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victoriansensationorthesp48102_fWell, where to start with this one? Victorian Sensation is packed full of interesting detail about what our Victorian forebears found sensational, the role of the press and what all of this tells us about their society and our own. As the author says (and I full agree) when we talk about Victorians we often really mean middle-class Victorians, but they of course were only one social layer in a complicated world.

The book covers a whole variety of topics that Victorians found sensational (I really am going to have to find another word for this!) and it’s not so very different from the kinds of topics that the tabloid press in particular covers these days, namely the Royal Family, political scandals, sex scandals, morality, murders and celebrities from sport and entertainment. The area that seems to me to be different is the sensation novel and the sensation drama, but I suppose if you substitute soap operas and reality TV for those then again the similarities are obvious.

These days, when it seems there is nothing that can’t be discussed, it’s interesting to look back at a period where so many subjects were off-limits, and shocking in a way to see how people who raised some of these difficult issues (child prostitution, the indignities heaped on women under the enforcement of the Contagious Diseases Acts), were vilified, especially if they were women themselves. There was definitely, again among the middle class, a tendency not to want to face up to many of the things that were happening around them.

One of the great joys of this book are the quotes from the press, this being my absolute favourite: “the particulars published in several daily papers have been so broadly stated that it has been impossible to leave copies of these papers within reach of young people or anyone having the faintest pretension to be considered an honest woman.” Lovely stuff.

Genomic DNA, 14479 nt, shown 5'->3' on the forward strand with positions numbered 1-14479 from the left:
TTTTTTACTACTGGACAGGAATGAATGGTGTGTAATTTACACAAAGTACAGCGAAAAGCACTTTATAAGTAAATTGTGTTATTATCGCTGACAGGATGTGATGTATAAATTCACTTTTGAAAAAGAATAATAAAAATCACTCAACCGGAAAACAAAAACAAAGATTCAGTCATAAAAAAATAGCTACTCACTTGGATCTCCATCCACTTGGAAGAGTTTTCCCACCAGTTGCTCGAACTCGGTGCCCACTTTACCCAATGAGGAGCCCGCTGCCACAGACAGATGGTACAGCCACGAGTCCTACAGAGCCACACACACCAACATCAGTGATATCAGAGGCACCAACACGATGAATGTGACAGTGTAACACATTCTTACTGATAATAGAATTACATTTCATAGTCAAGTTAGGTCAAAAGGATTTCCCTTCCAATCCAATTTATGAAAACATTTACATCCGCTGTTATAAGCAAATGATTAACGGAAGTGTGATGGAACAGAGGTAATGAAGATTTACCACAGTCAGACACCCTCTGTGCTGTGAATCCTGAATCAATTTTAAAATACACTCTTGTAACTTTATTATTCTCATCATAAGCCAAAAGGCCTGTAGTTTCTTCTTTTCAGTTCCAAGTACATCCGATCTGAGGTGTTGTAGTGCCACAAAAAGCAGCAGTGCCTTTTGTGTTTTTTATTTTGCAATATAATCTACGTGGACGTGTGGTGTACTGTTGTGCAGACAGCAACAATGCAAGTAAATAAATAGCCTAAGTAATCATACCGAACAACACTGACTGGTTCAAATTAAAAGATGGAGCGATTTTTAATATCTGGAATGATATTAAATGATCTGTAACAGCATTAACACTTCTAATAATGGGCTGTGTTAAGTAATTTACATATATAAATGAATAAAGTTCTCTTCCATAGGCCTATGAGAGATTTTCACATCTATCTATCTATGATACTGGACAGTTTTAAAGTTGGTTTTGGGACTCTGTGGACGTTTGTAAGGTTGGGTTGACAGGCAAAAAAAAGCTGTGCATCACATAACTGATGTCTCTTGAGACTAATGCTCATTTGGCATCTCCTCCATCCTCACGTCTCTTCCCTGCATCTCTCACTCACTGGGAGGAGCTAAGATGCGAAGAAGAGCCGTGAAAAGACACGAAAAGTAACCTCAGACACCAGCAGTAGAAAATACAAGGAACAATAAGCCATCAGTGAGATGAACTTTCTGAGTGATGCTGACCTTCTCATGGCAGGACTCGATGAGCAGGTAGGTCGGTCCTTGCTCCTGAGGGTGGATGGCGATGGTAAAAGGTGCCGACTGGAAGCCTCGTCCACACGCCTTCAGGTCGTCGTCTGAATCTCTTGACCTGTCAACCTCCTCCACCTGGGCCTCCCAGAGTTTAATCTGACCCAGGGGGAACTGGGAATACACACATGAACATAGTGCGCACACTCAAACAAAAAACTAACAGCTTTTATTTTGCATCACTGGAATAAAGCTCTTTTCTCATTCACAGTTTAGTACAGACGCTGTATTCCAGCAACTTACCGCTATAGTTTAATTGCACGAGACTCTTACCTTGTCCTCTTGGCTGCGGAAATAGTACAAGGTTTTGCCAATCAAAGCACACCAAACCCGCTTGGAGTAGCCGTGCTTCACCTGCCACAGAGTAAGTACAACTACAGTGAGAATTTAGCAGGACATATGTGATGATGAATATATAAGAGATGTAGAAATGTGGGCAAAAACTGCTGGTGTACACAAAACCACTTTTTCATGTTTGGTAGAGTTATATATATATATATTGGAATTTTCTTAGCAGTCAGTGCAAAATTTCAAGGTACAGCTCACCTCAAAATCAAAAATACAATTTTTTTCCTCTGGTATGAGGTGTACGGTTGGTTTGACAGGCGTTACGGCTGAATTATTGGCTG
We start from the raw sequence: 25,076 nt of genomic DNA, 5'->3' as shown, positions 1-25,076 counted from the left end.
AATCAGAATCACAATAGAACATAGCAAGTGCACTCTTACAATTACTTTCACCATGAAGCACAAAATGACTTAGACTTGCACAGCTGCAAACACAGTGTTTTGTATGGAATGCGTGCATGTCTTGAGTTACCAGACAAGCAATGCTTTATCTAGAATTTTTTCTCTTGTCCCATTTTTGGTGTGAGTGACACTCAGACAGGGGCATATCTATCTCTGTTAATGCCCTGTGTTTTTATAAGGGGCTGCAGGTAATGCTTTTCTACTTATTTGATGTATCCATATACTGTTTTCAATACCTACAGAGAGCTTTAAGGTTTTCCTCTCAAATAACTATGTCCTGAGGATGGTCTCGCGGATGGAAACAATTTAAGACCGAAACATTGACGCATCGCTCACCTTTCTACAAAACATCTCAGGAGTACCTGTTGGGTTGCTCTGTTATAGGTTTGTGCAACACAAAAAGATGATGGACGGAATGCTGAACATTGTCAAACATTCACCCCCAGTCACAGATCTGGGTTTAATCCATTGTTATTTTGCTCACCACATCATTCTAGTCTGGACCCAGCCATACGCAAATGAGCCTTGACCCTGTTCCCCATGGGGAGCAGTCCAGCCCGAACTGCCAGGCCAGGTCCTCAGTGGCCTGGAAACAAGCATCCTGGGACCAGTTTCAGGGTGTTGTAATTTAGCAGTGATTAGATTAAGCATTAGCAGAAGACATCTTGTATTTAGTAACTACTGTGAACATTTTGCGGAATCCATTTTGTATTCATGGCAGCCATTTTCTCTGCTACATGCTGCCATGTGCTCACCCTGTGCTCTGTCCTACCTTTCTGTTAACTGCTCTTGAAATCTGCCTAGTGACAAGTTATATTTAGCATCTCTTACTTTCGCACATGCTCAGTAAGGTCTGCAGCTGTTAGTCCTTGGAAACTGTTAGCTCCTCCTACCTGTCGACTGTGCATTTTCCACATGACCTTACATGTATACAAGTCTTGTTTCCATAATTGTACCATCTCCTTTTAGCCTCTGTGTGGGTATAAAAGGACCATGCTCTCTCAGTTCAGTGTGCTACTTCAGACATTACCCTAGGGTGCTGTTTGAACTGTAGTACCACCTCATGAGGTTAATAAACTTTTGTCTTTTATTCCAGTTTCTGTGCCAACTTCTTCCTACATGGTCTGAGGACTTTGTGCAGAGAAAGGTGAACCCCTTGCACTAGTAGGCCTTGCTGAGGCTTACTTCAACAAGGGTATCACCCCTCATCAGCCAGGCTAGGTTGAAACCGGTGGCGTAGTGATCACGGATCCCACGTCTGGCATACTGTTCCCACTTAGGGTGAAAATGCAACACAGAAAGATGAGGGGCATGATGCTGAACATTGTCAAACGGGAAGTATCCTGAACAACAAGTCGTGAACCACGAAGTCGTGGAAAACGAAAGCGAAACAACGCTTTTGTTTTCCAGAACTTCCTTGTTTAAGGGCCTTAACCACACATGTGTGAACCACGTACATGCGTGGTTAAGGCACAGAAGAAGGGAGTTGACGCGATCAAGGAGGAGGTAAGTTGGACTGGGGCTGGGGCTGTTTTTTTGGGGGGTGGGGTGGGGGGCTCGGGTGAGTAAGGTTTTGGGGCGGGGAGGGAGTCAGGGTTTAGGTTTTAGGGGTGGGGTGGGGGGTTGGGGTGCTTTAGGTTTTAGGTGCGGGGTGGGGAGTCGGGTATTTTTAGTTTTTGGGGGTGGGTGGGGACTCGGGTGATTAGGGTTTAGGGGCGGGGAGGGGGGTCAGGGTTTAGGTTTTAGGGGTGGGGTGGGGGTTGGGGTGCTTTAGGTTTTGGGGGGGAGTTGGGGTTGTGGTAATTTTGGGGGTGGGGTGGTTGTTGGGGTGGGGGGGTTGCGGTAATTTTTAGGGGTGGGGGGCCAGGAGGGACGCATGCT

There is a very good chapter on the impact of the sensation novel, looking particularly at Wilkie Collins and Mary Braddon, well worth reading, and if you are at all interested in the Victorian period you should certainly give this book a try.

outofworldSo Carl is hosting this mini challenge as part of his Sci-Fi Experience and to honour Dewey. The idea is to read at least one sci-fi short story and post about it on his official page. I read three stories from an old anthology that we’ve had kicking around the house for ages, namely The Mammoth Book of Best New SF 13, which covers stories first published in 1999 (wow, last century, remember that?), and therefore cannot be found on Amazon for me to link to (sorry). I read:

1. Suicide Coast by M John Harrison – I found this quite difficult and bleak and I’m not entirely sure that I fully understood it; it’s about gaming and rock climbing I think, and what’s real and what isn’t. Perhaps I just wasn’t in a receptive frame of mind to understand the subtleties?

Anyway, I wasn’t put off, and moved on to:

2. How We Lost The Moon: A True Story By Frank W Allen by Paul J McAuley – I like McAuley’s work though I haven’t read as much as I should have. This story does what it says on the tin; Frank is a witness to and participant in the events that saw an experiment on the Moon go terribly wrong and we, sort of, lost the Moon. Very enjoyable.

3. Evermore by Sean Williams – a story of  crippled space-ship crewed by entitities based on the minds of real people on Earth but who technically don’t really exist, and in any case aren’t really speaking to each other. So what happens when something needs to change?

There are a couple of other stories in this anthology that I might save for another time, but all in all this was an interesting experience.

Bride of the Book God

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Scottish, in my fifties, love books but not always able to find the time to read them as much as I would like. I’m based in London and happily married to the Book God.

I also blog at Bride of the Screen God (all about movies and TV) and The Dowager Bride, if you are interested in ramblings about stuff of little consequence

If you would like to get in touch you can contact me at brideofthebookgod (at) btinternet (dot) com.

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January 2009